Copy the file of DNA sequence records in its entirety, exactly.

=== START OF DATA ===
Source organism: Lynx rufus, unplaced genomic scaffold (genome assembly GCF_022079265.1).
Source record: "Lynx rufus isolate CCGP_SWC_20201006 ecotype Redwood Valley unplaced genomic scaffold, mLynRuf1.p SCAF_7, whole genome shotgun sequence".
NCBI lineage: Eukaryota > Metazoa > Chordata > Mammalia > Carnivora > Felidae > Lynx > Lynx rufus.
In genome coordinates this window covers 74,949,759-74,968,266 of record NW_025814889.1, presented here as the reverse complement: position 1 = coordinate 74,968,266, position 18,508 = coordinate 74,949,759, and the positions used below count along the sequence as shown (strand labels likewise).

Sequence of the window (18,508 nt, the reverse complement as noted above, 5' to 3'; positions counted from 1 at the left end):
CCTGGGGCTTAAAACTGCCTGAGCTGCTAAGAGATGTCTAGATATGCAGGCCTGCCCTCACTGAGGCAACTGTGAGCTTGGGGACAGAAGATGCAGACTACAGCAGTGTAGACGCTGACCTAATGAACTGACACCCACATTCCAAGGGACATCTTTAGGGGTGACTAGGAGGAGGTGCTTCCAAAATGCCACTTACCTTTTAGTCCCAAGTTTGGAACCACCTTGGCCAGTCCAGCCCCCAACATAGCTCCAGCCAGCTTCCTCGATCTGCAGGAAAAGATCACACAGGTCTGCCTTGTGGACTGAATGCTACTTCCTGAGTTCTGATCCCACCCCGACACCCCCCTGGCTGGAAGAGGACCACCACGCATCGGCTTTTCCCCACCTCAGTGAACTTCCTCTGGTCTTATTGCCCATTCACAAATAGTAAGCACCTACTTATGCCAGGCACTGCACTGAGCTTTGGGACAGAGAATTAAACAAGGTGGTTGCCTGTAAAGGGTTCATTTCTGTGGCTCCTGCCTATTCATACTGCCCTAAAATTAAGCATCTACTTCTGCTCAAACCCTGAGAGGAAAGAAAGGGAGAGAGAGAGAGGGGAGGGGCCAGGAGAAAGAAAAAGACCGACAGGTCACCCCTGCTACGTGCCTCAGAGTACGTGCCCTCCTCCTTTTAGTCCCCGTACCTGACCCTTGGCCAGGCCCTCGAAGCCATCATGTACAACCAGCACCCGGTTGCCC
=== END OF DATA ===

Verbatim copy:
Source organism: Lynx rufus, unplaced genomic scaffold (genome assembly GCF_022079265.1).
Source record: "Lynx rufus isolate CCGP_SWC_20201006 ecotype Redwood Valley unplaced genomic scaffold, mLynRuf1.p SCAF_7, whole genome shotgun sequence".
NCBI lineage: Eukaryota > Metazoa > Chordata > Mammalia > Carnivora > Felidae > Lynx > Lynx rufus.
In genome coordinates this window covers 74,949,759-74,968,266 of record NW_025814889.1, presented here as the reverse complement: position 1 = coordinate 74,968,266, position 18,508 = coordinate 74,949,759, and the positions used below count along the sequence as shown (strand labels likewise).

Sequence of the window (18,508 nt, the reverse complement as noted above, 5' to 3'; positions counted from 1 at the left end):
CCTGGGGCTTAAAACTGCCTGAGCTGCTAAGAGATGTCTAGATATGCAGGCCTGCCCTCACTGAGGCAACTGTGAGCTTGGGGACAGAAGATGCAGACTACAGCAGTGTAGACGCTGACCTAATGAACTGACACCCACATTCCAAGGGACATCTTTAGGGGTGACTAGGAGGAGGTGCTTCCAAAATGCCACTTACCTTTTAGTCCCAAGTTTGGAACCACCTTGGCCAGTCCAGCCCCCAACATAGCTCCAGCCAGCTTCCTCGATCTGCAGGAAAAGATCACACAGGTCTGCCTTGTGGACTGAATGCTACTTCCTGAGTTCTGATCCCACCCCGACACCCCCCTGGCTGGAAGAGGACCACCACGCATCGGCTTTTCCCCACCTCAGTGAACTTCCTCTGGTCTTATTGCCCATTCACAAATAGTAAGCACCTACTTATGCCAGGCACTGCACTGAGCTTTGGGACAGAGAATTAAACAAGGTGGTTGCCTGTAAAGGGTTCATTTCTGTGGCTCCTGCCTATTCATACTGCCCTAAAATTAAGCATCTACTTCTGCTCAAACCCTGAGAGGAAAGAAAGGGAGAGAGAGAGAGGGGAGGGGCCAGGAGAAAGAAAAAGACCGACAGGTCACCCCTGCTACGTGCCTCAGAGTACGTGCCCTCCTCCTTTTAGTCCCCGTACCTGACCCTTGGCCAGGCCCTCGAAGCCATCATGTACAACCAGCACCCGGTTGCCC